A unique venue for S&I Media’20: the 19th Century Studio-House of Carlos Relvas

The Studio-House of Carlos Relvas was conceived in 1873 as a temple dedicated to the art of photography and is the only of its kind worldwide. It’s a two-storey house with an iron and glass structure, fully restored in 2003 and in 2018, that includes a large Victorian photographic studio, labs, elegant lobbies and exhibition rooms, refined studio furniture and expensive 19th Century cameras. Carlos Relvas was a pioneer in the Portuguese photography and produced amazing collodion stereographs in the 1860’s. We are proud to have the last day of our conference in this historical studio!

More info: http://www.casarelvas.com

Talks in 3D!

Stereoscopic projection will be available at the conference. The conference will offer you the opportunity to present your talk in 3-D if you feel inclined to. Following the acceptance of your abstract, the digital images for your 3D presentation should be sent until April 18, 2020. Send us your images with a 1920 x 1080 dpi resolution to the email stereoimmersivemedia@ulusofona.pt

Tom Gunning

Tom Gunning works on problems of film style and interpretation, film history and film culture. His published work (approximately one hundred publications) has concentrated on early cinema (from its origins to the WW I) as well as on the culture of modernity from which cinema arose (relating it to still photography, stage melodrama, magic lantern shows, as well as wider cultural concerns such as the tracking of criminals, the World Expositions, and Spiritualism). His concept of the “cinema of attractions” has tried to relate the development of cinema to other forces than storytelling, such as new experiences of space and time in modernity, and an emerging modern visual culture. His book D.W. Griffith and the Origins of American Narrative Film traces the ways film style interacted with new economic structures in the early American film industry and with new tasks of story telling. His forthcoming book on Fritz Lang deals with the systematic nature of the director’s oeuvre and the processes of interpretation. He has written on the Avant-Garde film, both in its European pre-World War I manifestations and the American Avant-Garde film up to the present day. He has also written on genre in Hollywood cinema and on the relation between cinema and technology. The issues of film culture, the historical factors of exhibition and criticism and the spectator’s experience throughout film history are recurrent themes in his work.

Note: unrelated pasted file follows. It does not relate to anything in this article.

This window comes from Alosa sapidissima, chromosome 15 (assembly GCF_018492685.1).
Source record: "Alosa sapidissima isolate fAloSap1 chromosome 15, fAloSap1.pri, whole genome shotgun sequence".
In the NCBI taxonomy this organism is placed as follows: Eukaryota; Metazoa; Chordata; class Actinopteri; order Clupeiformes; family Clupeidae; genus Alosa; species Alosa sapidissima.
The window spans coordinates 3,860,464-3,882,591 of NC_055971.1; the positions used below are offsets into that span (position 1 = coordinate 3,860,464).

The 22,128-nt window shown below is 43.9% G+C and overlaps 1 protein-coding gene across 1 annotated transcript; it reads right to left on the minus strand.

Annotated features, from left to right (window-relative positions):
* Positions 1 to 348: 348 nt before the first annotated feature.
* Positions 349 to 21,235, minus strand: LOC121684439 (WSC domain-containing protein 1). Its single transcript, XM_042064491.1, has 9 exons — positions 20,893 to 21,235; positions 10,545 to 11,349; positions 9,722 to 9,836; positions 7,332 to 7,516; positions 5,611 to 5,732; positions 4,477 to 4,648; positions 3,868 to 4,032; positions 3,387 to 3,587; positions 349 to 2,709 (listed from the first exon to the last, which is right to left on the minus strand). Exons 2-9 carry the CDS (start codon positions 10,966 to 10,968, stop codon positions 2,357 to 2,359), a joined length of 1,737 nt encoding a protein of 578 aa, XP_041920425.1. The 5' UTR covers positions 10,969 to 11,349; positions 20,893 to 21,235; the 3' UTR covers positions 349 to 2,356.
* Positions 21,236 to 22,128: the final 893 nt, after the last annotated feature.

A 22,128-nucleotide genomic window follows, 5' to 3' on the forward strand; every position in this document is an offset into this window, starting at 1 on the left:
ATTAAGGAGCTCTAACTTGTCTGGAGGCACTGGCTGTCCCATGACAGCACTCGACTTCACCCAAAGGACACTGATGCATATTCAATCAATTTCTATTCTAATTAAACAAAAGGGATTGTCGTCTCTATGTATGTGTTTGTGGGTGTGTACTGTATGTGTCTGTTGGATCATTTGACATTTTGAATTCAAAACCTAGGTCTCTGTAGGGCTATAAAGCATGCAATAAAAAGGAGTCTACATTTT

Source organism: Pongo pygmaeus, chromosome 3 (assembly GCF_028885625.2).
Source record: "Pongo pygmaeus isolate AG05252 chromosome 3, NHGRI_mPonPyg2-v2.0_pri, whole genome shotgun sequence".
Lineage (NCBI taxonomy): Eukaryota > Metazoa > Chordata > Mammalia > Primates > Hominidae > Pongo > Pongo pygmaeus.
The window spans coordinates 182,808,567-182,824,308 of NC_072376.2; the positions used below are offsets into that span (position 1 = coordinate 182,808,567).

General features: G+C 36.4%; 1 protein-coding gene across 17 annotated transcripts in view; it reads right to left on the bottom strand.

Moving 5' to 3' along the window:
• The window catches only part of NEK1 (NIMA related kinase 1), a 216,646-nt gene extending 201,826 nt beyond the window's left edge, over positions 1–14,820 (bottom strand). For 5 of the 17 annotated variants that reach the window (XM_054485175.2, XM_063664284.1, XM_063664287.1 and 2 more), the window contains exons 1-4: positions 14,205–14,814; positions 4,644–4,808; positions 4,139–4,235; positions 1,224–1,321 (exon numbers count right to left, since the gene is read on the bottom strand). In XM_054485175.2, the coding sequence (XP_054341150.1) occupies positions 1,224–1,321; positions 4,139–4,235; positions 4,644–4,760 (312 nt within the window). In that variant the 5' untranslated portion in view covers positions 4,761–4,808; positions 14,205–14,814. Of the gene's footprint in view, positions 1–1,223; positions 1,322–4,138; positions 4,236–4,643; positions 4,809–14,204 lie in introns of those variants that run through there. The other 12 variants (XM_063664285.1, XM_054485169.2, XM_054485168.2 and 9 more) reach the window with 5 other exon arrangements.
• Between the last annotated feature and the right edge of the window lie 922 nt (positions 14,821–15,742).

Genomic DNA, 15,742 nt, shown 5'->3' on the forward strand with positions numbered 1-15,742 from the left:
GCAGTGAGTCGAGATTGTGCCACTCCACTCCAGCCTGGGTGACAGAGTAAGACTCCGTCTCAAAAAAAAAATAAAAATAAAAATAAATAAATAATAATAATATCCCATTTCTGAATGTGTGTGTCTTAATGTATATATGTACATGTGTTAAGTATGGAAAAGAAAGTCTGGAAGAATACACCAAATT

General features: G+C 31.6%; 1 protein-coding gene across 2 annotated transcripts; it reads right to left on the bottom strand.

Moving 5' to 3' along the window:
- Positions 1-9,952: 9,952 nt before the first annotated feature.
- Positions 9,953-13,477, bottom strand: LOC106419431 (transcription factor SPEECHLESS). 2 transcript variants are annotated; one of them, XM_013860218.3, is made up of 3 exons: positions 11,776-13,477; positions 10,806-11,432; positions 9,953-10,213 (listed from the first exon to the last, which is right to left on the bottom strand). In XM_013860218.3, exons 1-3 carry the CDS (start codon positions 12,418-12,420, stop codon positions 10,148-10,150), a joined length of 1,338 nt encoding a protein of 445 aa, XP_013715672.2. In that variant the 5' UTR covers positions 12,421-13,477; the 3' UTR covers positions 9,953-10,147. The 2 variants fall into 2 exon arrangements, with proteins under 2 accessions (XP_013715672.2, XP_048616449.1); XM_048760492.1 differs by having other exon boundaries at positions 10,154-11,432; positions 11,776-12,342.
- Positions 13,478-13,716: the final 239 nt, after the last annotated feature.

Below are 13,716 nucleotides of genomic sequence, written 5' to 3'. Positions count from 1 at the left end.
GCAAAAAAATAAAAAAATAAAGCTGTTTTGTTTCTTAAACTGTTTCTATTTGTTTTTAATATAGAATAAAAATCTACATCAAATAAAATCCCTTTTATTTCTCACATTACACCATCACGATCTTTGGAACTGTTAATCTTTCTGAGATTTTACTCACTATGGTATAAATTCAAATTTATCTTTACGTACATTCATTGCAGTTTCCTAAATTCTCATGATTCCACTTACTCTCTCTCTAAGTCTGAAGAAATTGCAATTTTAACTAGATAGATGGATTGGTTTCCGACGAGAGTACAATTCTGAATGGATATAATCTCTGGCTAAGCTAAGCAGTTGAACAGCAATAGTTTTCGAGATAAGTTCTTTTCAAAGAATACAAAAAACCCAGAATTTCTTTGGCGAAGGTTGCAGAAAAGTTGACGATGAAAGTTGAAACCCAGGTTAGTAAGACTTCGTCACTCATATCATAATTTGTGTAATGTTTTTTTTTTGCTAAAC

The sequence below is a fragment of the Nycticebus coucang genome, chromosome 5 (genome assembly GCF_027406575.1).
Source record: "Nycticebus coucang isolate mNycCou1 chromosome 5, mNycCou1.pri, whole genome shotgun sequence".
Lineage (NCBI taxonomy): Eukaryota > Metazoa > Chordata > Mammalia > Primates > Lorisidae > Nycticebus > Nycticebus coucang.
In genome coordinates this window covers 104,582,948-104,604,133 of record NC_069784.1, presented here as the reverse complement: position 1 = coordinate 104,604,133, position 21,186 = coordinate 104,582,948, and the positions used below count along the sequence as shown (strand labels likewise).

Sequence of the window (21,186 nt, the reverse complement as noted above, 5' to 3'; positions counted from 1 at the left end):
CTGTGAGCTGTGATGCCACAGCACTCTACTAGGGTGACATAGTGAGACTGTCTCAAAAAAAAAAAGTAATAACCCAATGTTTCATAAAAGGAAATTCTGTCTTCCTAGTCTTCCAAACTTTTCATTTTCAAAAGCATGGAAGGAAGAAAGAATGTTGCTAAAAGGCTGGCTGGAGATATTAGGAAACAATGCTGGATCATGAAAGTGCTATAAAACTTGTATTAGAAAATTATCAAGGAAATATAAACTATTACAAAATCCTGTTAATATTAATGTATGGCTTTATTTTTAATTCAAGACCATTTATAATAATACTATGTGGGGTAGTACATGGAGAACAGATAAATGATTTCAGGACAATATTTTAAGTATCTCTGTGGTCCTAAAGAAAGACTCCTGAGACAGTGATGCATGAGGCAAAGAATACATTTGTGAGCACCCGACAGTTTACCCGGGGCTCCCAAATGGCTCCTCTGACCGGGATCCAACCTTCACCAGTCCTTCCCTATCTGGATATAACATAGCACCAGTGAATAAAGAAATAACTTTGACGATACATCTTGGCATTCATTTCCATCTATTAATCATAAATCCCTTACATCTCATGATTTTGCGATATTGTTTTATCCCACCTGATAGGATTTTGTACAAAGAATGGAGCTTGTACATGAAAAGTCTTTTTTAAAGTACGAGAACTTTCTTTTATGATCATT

Denis Pellerin

Denis Pellerin is a photo-historian with a passion for stereo photography. He has been researching and learning about the history of stereo photography for over 30 years and has written several articles and books on the subject, both in French and in English.

During his thirtieth year as a secondary school teacher, Denis had the good fortune to meet and work with Dr. Brian May before being hired by the latter as the curator of his extensive photographic collection.